If successful, the Caisse's depositors will reap the rewards of many years of annulized returns of 8-9% which doesn't sound like a lot but it's plenty above the actuarial target and it comes with low volatility and huge scalability, especially if the Caisse then goes on to do other similar projects.

In this interview, Michael covers a lot. First, he's right, core brownfield infrastructure assets are being bid up to nosebleed valuations which is why prospective returns are low. When everybody is pouring billions into an asset, any asset, it typically doesn't bode well for future returns.

Second, he discusses the differentiation in terms of financing this project which involves two levels of government. The Caisse will own a 54% equity stake in this project and the provincial and federal government will each own a 24% stake and each earn a return of roughly 4% which is significantly higher than their cost of borrowing.

Third, a greenfield project of this size takes a special skill set. The Caisse built a team from scratch hiring top people who have experience in project financing, planning and management. This isn't the typical "Wall Street let's cut a deal" type crowd who bid on brownfield assets, these people are getting into the nuts and bolts of this project from conception to building to operating it.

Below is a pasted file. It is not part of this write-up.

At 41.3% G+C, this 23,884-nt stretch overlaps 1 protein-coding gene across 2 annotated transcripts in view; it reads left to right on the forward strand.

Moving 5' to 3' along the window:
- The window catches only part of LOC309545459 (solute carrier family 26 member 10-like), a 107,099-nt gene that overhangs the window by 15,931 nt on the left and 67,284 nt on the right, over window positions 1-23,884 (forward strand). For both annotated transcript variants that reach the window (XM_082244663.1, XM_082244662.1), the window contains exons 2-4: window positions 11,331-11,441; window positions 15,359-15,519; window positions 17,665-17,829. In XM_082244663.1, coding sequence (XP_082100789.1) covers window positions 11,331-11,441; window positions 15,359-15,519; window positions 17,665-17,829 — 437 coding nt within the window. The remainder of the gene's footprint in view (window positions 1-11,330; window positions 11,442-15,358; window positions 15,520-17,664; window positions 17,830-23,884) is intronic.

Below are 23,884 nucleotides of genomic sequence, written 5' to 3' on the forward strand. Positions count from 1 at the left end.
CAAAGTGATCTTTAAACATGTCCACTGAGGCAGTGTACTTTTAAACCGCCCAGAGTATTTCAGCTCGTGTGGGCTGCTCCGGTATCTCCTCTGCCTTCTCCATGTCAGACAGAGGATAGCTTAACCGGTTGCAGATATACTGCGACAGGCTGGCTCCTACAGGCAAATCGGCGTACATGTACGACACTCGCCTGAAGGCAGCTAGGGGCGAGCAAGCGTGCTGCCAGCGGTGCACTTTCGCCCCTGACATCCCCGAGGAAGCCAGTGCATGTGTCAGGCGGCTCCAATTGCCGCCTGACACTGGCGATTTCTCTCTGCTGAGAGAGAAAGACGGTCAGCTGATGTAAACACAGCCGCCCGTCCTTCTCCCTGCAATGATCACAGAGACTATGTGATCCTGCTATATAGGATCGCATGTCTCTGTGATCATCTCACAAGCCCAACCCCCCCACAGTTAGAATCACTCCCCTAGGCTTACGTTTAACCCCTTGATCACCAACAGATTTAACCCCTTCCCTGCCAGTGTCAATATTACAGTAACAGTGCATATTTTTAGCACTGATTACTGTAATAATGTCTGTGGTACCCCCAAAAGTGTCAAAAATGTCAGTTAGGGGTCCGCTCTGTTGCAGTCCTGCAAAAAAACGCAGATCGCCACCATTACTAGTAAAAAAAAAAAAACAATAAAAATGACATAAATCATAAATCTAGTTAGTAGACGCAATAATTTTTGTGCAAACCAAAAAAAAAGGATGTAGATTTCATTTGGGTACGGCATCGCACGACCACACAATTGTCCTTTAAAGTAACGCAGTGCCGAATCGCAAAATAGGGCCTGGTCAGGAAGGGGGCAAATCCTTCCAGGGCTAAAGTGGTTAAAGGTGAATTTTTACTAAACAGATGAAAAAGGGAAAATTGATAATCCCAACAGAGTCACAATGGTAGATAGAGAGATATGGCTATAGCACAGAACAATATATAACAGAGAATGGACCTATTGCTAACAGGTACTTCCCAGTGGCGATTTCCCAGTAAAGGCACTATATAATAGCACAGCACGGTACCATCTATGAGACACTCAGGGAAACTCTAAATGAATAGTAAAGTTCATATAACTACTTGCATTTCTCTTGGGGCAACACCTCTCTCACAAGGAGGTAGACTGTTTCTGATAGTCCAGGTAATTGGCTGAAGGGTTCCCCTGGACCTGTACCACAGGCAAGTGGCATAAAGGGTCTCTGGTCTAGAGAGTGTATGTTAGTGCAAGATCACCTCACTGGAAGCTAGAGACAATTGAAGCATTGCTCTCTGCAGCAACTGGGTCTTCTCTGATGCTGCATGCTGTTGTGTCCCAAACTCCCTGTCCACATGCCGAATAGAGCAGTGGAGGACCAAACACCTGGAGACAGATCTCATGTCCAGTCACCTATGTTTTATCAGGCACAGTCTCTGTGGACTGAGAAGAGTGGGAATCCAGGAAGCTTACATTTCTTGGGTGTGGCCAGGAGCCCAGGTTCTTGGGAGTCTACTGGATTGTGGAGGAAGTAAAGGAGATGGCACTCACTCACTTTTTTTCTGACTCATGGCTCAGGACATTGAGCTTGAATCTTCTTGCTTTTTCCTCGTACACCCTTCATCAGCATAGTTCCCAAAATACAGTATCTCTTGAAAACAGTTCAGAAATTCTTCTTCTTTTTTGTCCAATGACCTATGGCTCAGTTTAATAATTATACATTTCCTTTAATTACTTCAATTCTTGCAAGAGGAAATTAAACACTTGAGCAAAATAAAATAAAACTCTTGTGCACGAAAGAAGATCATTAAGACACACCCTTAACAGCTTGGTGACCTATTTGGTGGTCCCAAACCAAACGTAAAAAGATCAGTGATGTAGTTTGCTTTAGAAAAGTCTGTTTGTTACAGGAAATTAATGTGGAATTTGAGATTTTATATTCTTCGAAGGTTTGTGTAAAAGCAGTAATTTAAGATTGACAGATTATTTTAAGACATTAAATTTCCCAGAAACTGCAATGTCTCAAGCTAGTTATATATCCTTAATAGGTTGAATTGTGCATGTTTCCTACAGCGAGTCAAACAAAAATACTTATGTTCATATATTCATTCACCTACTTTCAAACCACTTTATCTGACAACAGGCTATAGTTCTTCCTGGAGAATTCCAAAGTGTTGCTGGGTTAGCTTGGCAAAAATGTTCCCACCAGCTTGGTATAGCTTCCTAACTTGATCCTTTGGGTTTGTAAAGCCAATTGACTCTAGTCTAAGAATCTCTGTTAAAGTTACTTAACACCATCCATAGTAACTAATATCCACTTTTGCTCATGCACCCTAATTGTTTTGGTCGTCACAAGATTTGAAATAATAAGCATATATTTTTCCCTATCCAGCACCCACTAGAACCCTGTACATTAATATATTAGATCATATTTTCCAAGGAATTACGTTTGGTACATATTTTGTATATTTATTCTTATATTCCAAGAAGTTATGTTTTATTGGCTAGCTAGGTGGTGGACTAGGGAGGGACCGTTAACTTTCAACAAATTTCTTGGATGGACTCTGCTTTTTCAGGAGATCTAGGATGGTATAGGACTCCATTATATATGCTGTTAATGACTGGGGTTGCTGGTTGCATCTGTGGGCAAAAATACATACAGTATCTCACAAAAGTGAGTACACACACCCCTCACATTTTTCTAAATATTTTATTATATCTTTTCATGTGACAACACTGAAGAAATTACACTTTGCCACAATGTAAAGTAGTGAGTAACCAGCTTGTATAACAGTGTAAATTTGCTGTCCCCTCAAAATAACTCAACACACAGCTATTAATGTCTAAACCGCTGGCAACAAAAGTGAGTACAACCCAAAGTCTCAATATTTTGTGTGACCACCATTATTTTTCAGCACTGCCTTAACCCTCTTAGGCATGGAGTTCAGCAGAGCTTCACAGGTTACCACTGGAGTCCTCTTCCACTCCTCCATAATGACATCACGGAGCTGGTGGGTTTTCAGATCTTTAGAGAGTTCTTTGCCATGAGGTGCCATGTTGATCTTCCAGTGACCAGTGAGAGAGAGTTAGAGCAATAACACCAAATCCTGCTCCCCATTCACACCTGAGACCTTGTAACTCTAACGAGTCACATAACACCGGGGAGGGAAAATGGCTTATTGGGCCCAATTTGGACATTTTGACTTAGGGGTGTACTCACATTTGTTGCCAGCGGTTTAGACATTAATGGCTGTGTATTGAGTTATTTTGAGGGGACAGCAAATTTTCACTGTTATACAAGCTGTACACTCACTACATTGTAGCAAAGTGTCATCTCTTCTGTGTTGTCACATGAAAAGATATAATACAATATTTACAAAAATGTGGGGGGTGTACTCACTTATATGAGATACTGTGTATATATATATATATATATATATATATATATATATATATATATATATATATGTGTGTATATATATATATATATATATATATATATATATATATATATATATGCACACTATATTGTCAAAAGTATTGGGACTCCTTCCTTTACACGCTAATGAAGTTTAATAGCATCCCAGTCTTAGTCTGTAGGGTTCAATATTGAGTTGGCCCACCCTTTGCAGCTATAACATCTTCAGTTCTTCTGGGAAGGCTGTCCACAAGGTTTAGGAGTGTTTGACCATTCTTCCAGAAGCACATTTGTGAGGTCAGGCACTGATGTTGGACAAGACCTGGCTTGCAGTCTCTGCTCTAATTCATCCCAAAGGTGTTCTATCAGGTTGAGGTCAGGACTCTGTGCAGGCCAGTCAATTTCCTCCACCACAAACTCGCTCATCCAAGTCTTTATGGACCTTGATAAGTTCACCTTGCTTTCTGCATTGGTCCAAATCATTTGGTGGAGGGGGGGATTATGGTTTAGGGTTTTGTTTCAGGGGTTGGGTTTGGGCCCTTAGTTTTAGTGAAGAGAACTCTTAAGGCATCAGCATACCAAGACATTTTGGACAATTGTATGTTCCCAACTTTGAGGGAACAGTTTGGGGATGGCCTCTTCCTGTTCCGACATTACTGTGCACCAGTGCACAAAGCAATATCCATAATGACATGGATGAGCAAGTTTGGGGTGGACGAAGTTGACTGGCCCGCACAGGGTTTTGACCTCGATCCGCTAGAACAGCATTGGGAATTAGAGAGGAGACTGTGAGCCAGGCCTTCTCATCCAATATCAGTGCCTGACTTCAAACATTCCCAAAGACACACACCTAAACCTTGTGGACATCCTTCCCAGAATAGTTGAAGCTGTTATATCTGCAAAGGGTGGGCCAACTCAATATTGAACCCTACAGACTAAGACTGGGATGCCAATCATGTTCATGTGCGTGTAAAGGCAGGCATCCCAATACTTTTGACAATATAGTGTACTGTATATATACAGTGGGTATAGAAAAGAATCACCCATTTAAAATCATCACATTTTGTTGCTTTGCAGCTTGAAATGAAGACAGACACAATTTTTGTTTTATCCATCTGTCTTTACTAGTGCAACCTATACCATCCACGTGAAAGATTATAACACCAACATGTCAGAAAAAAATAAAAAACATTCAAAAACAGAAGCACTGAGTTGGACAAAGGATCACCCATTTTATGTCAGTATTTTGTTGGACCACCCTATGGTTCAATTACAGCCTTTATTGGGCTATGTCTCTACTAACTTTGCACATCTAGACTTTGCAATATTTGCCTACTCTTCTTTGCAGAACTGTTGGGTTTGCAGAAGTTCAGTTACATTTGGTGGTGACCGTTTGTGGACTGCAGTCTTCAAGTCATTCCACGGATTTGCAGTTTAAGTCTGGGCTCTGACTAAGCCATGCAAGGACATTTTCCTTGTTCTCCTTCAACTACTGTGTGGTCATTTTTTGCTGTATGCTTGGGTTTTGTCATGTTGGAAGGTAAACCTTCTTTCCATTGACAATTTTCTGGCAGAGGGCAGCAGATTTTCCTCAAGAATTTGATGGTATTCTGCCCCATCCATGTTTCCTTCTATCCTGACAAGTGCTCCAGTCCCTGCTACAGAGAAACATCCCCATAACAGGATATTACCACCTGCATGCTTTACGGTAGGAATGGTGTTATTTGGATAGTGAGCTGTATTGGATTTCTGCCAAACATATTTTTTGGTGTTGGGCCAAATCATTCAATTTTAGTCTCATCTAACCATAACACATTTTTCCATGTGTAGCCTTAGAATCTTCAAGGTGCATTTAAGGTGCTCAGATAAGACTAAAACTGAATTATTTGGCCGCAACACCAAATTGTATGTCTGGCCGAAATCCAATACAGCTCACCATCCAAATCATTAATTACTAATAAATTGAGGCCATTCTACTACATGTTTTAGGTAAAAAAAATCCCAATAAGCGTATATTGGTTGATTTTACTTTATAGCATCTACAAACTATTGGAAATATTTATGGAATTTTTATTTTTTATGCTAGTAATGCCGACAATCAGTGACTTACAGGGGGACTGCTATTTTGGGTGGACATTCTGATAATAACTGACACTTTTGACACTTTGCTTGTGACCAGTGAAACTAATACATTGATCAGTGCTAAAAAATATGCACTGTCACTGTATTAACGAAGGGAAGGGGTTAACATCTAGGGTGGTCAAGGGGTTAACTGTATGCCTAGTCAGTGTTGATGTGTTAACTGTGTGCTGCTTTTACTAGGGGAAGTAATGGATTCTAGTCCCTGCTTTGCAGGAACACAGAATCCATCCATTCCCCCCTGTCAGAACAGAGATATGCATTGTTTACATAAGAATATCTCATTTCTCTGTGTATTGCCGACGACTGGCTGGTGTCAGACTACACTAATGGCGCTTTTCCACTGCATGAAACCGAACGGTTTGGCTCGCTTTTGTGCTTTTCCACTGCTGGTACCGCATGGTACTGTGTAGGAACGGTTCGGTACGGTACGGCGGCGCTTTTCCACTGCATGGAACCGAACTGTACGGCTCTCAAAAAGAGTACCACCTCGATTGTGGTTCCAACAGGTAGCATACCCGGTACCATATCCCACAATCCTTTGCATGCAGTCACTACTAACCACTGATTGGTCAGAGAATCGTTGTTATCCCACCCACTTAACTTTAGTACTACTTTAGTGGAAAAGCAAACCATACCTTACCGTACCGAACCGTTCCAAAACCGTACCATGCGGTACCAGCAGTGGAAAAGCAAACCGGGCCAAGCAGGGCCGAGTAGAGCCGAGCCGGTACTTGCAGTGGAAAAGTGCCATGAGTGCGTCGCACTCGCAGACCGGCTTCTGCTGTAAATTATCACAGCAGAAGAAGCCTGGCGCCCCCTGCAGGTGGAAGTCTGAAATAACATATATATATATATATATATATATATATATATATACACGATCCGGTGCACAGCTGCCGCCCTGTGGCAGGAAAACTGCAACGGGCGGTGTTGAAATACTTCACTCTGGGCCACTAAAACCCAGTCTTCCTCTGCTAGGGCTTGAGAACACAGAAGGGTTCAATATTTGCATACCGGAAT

One of the guys working on this project is a close family friend. Like Michael Sabia, he's beyond reproach, a straight shooter and highly ethical, I'd trust him with billions and know he's very competent at what he does. His boss is the brains behind this REM project, a tireless workhorse who is involved in every aspect of the project and has singlehandedly carried it to where it is now.

There are plenty of others who I don't know. These people are working very hard on this project and it's not easy work, far from it, it's stressful, you need to meet tight deadlines and you're always under media scrutiny (Quebec's media pariahs as I like to call them, always looking for a scandal even when there are none).

Again, there is no pension fund doing this type of work. The only private fund I can think of that can do this type of work is Brookfield Asset Management, arguably the best infrastructure investor in the world, and even they would find a project of this magnitude and complexity daunting.